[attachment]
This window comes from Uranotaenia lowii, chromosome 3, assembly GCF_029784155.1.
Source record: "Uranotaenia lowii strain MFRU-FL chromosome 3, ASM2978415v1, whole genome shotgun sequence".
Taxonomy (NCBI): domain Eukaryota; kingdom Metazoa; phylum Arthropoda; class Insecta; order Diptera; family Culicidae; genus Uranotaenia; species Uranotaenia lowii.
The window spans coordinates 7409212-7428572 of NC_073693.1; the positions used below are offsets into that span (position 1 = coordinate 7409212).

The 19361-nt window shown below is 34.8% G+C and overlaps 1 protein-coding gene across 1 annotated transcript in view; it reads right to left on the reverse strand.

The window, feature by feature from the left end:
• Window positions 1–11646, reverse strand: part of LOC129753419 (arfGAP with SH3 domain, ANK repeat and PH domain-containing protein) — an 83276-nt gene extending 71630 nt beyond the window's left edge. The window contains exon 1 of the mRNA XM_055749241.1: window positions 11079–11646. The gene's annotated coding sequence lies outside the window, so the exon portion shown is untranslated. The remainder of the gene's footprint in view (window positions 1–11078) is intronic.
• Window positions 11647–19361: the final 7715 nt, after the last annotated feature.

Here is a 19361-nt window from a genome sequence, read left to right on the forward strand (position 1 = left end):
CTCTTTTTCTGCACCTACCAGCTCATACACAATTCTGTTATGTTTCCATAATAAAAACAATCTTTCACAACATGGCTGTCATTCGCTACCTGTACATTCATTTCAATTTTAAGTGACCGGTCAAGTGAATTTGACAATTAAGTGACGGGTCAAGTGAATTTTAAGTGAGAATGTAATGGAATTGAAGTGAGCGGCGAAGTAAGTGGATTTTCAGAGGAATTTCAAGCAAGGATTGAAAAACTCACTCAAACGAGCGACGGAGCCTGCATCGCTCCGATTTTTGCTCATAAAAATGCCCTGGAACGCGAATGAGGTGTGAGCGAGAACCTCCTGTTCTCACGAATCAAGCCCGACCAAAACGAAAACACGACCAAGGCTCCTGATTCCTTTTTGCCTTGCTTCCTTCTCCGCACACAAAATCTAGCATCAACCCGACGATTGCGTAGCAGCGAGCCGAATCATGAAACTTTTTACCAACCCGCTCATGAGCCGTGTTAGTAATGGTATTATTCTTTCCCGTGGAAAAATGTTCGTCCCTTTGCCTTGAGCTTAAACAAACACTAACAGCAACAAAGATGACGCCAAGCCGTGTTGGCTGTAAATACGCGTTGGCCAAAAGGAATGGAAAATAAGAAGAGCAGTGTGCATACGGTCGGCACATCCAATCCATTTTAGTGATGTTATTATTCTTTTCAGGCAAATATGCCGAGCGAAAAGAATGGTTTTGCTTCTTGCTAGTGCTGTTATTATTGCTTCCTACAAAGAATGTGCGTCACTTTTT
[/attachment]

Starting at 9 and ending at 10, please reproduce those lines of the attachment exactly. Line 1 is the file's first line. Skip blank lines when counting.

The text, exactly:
Here is a 19361-nt window from a genome sequence, read left to right on the forward strand (position 1 = left end):
CTCTTTTTCTGCACCTACCAGCTCATACACAATTCTGTTATGTTTCCATAATAAAAACAATCTTTCACAACATGGCTGTCATTCGCTACCTGTACATTCATTTCAATTTTAAGTGACCGGTCAAGTGAATTTGACAATTAAGTGACGGGTCAAGTGAATTTTAAGTGAGAATGTAATGGAATTGAAGTGAGCGGCGAAGTAAGTGGATTTTCAGAGGAATTTCAAGCAAGGATTGAAAAACTCACTCAAACGAGCGACGGAGCCTGCATCGCTCCGATTTTTGCTCATAAAAATGCCCTGGAACGCGAATGAGGTGTGAGCGAGAACCTCCTGTTCTCACGAATCAAGCCCGACCAAAACGAAAACACGACCAAGGCTCCTGATTCCTTTTTGCCTTGCTTCCTTCTCCGCACACAAAATCTAGCATCAACCCGACGATTGCGTAGCAGCGAGCCGAATCATGAAACTTTTTACCAACCCGCTCATGAGCCGTGTTAGTAATGGTATTATTCTTTCCCGTGGAAAAATGTTCGTCCCTTTGCCTTGAGCTTAAACAAACACTAACAGCAACAAAGATGACGCCAAGCCGTGTTGGCTGTAAATACGCGTTGGCCAAAAGGAATGGAAAATAAGAAGAGCAGTGTGCATACGGTCGGCACATCCAATCCATTTTAGTGATGTTATTATTCTTTTCAGGCAAATATGCCGAGCGAAAAGAATGGTTTTGCTTCTTGCTAGTGCTGTTATTATTGCTTCCTACAAAGAATGTGCGTCACTTTTT